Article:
The pundits say that we are in the information age -- or the knowledge era -- and that the days of the Industrial Revolution are fading into the past, much like the agrarian era that preceded it. In many respects they are right. The percentage of the U.S. labor force still engaged in the production of "things" is dropping steadily. The latest figures put it well below 15% and heading toward single digits. Technology and productivity have made it possible for fewer people in manufacturing to produce much more. Dell Computer Corp. has provided a model of the new demand-pull, mass-customization manufacturer. Auto companies such as Toyota and DaimlerChrysler, with their near-captive supplier partners, have provided a new model for modular production, relying on suppliers such as Dana Corp. for large portions of their vehicles and becoming, in effect, systems integrators. There are a few "secrets" to making and selling manufactured goods profitably -- and these secrets are based on four important formulas. They are nonmathematical formulas, but they are as valid as the equations in quantitative sciences. The critical terms in these formulas are: Data, Information, Insight, Knowledge, Wisdom, and Imagination. Here is how they work:
- Data + Organization = Information Most of us are swimming in data, but unless we have a way to organize these data, they provide precious little useful information. The sheer amount of data often obscures the important information that will steer us to work on the right issues.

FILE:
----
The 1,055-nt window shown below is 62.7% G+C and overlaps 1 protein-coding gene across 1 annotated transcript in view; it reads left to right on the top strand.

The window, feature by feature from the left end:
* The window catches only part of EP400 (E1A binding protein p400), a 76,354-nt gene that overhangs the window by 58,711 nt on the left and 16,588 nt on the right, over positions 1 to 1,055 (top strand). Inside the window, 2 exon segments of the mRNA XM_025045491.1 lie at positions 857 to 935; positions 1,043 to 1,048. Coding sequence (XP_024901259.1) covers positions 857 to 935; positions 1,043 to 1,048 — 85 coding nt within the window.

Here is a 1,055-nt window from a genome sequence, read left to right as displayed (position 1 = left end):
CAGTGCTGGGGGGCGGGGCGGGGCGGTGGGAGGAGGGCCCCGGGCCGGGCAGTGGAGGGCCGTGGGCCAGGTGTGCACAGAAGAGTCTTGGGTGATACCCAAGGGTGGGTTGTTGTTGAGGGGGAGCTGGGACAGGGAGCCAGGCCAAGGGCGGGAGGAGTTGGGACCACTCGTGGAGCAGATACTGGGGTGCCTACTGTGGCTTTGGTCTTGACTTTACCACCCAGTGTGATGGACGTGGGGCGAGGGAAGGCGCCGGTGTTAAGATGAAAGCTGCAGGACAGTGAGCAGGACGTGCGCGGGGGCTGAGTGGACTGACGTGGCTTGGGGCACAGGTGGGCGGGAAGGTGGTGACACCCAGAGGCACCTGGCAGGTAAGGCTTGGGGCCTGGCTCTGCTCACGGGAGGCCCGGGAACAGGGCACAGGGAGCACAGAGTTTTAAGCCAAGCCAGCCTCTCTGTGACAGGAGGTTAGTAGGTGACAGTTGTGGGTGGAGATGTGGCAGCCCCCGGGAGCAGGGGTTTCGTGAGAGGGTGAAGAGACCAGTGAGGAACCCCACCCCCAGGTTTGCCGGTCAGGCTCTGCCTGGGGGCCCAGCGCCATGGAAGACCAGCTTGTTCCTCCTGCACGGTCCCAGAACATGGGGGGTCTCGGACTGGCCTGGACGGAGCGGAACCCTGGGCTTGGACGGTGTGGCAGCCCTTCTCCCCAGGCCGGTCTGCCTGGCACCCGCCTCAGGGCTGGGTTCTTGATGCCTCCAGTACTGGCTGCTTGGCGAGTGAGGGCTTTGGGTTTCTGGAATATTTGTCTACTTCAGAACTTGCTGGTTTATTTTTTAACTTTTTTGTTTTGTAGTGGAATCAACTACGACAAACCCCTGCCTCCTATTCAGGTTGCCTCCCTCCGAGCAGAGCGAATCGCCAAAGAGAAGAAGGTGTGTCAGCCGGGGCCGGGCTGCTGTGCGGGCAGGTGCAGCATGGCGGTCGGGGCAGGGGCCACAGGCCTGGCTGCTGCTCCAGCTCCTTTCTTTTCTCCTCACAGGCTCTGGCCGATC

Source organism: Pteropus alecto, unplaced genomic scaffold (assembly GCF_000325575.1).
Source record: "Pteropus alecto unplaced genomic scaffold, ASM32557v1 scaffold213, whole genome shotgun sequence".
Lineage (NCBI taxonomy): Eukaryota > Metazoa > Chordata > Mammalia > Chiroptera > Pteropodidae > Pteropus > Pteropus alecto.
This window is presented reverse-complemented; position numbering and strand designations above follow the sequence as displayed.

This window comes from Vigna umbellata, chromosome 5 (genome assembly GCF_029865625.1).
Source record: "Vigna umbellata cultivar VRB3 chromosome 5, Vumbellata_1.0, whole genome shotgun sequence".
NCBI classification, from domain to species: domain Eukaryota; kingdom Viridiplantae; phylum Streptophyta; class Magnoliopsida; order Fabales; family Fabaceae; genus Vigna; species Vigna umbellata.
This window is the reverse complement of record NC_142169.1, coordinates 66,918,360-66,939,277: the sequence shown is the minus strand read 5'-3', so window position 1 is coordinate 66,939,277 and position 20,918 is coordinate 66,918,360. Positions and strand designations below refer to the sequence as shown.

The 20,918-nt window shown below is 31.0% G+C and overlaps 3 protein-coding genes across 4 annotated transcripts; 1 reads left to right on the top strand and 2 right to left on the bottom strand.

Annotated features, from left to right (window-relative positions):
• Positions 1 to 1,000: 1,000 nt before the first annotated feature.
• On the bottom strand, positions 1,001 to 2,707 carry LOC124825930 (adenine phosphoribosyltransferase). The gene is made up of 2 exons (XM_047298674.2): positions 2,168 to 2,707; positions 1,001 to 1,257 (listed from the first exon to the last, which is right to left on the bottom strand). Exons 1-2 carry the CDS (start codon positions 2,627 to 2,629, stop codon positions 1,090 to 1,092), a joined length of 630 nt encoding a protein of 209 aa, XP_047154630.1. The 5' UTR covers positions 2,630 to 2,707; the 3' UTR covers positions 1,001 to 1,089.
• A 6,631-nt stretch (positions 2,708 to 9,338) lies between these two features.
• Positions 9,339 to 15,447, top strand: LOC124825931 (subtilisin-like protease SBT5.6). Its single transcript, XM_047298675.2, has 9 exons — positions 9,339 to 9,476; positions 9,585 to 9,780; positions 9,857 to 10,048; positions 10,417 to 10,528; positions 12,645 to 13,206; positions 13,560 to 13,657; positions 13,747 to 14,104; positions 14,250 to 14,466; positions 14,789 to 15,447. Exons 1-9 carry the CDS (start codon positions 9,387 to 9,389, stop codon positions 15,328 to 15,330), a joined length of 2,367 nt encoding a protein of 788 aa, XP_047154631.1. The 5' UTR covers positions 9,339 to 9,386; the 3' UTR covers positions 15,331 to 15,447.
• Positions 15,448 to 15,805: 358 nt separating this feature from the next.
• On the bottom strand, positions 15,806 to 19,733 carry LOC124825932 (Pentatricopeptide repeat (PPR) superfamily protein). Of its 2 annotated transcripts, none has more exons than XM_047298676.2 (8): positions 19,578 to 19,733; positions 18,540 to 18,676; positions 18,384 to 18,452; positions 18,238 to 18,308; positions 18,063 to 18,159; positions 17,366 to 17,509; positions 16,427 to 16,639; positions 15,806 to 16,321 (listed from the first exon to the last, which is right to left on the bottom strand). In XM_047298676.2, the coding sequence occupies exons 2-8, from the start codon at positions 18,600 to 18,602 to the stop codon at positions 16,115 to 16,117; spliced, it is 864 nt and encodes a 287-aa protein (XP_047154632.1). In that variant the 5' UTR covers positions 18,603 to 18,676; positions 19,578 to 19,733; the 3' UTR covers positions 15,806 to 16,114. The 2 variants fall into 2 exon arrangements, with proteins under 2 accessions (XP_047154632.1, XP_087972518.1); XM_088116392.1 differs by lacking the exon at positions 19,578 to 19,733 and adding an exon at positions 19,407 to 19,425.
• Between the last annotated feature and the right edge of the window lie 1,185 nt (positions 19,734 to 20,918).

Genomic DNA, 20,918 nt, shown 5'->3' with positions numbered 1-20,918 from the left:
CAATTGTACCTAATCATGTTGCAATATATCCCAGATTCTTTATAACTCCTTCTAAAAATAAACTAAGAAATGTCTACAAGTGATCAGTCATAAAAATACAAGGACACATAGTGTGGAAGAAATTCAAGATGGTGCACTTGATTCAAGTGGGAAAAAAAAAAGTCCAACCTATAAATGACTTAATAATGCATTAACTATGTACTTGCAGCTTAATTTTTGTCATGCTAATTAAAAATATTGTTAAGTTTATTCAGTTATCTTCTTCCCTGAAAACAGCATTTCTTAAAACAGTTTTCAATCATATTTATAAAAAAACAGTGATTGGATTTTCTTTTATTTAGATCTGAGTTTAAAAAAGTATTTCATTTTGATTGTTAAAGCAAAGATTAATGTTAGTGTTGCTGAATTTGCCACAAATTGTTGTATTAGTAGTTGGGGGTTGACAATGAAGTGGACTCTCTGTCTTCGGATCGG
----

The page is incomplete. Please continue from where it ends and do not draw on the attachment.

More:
- Information + Insight = Knowledge Even when a lot of information is available, human insight is required to transform it into useful knowledge. Insight provides the context and perspective necessary to understand what customers value, as well as the relationships that are so important.
- Knowledge + Experience = Wisdom Only by factoring what we've learned from the successes and failures of the past into the knowledge of the present can we hope to gain any true perspective about the future. Downsizing has driven much of the experience out of companies, thus creating a great risk of repeating past mistakes.
- Wisdom + Imagination = Genius Rarely do companies move to entirely new plateaus of excellence, because they are too invested in preserving and protecting their present successes. When they do achieve breakthroughs, however, they can be very profitable. This requires a special touch -- imagination -- a blending of logic and emotion, of science and art, with child-like curiosity and adult determination to weave an entirely new fabric for a business or an industry. Companies that achieve genius prosper only if they can commercialize their vision better and faster than competitors. And here the four equations come into play again -- in devising winning strategies and execution plans. Apple did it in computers, based on developments by Xerox Corp.'s Palo Alto Research Center, but Microsoft and IBM (as well as Compaq and Dell) usurped Apple's lead through better use of the four formulas in strategy and execution. Motorola invented and dominated such categories as car radios, walkie-talkies, and cell phones before losing its edge when Nokia and Ericsson applied the four formulas better. No one owns the rights to any of these formulas. They're available to everyone, but putting them to use is a challenge to the human mind. There is a final, fifth formula that underscores the ultimate irony: The very aspect of manufacturing that is being eliminated at a record pace is the most critical one -- people.
- Good Technology + Great People + Sound Strategy and Execution = Market Dominance